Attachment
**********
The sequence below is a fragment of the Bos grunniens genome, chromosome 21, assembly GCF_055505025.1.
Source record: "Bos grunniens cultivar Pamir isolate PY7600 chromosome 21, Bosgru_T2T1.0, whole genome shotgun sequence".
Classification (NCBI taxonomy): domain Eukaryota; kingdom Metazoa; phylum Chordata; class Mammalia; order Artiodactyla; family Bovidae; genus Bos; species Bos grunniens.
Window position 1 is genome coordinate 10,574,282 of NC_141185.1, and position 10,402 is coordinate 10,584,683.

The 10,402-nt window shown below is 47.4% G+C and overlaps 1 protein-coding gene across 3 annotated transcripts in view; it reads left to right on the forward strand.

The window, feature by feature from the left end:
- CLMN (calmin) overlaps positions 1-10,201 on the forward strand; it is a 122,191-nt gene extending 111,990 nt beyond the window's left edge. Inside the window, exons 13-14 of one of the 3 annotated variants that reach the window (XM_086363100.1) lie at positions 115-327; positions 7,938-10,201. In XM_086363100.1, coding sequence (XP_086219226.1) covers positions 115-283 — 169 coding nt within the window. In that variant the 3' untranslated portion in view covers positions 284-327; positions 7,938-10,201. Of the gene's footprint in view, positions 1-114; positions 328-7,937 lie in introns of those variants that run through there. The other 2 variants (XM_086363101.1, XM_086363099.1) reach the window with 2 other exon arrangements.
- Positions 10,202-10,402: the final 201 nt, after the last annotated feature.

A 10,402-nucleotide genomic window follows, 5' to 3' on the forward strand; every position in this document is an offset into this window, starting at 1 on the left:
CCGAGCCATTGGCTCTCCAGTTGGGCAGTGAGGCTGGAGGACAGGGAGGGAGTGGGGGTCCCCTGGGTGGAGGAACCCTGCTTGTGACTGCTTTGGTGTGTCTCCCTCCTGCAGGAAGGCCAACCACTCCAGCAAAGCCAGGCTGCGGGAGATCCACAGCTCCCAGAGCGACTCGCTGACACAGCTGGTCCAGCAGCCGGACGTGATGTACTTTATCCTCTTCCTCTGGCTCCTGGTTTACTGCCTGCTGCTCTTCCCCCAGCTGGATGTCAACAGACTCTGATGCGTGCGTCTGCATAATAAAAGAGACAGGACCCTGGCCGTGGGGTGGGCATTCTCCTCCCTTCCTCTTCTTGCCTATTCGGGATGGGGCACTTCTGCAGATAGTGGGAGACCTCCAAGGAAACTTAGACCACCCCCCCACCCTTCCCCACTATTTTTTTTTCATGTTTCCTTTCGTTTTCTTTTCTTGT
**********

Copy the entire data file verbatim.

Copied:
The sequence below is a fragment of the Bos grunniens genome, chromosome 21, assembly GCF_055505025.1.
Source record: "Bos grunniens cultivar Pamir isolate PY7600 chromosome 21, Bosgru_T2T1.0, whole genome shotgun sequence".
Classification (NCBI taxonomy): domain Eukaryota; kingdom Metazoa; phylum Chordata; class Mammalia; order Artiodactyla; family Bovidae; genus Bos; species Bos grunniens.
Window position 1 is genome coordinate 10,574,282 of NC_141185.1, and position 10,402 is coordinate 10,584,683.

The 10,402-nt window shown below is 47.4% G+C and overlaps 1 protein-coding gene across 3 annotated transcripts in view; it reads left to right on the forward strand.

The window, feature by feature from the left end:
- CLMN (calmin) overlaps positions 1-10,201 on the forward strand; it is a 122,191-nt gene extending 111,990 nt beyond the window's left edge. Inside the window, exons 13-14 of one of the 3 annotated variants that reach the window (XM_086363100.1) lie at positions 115-327; positions 7,938-10,201. In XM_086363100.1, coding sequence (XP_086219226.1) covers positions 115-283 — 169 coding nt within the window. In that variant the 3' untranslated portion in view covers positions 284-327; positions 7,938-10,201. Of the gene's footprint in view, positions 1-114; positions 328-7,937 lie in introns of those variants that run through there. The other 2 variants (XM_086363101.1, XM_086363099.1) reach the window with 2 other exon arrangements.
- Positions 10,202-10,402: the final 201 nt, after the last annotated feature.

A 10,402-nucleotide genomic window follows, 5' to 3' on the forward strand; every position in this document is an offset into this window, starting at 1 on the left:
CCGAGCCATTGGCTCTCCAGTTGGGCAGTGAGGCTGGAGGACAGGGAGGGAGTGGGGGTCCCCTGGGTGGAGGAACCCTGCTTGTGACTGCTTTGGTGTGTCTCCCTCCTGCAGGAAGGCCAACCACTCCAGCAAAGCCAGGCTGCGGGAGATCCACAGCTCCCAGAGCGACTCGCTGACACAGCTGGTCCAGCAGCCGGACGTGATGTACTTTATCCTCTTCCTCTGGCTCCTGGTTTACTGCCTGCTGCTCTTCCCCCAGCTGGATGTCAACAGACTCTGATGCGTGCGTCTGCATAATAAAAGAGACAGGACCCTGGCCGTGGGGTGGGCATTCTCCTCCCTTCCTCTTCTTGCCTATTCGGGATGGGGCACTTCTGCAGATAGTGGGAGACCTCCAAGGAAACTTAGACCACCCCCCCACCCTTCCCCACTATTTTTTTTTCATGTTTCCTTTCGTTTTCTTTTCTTGT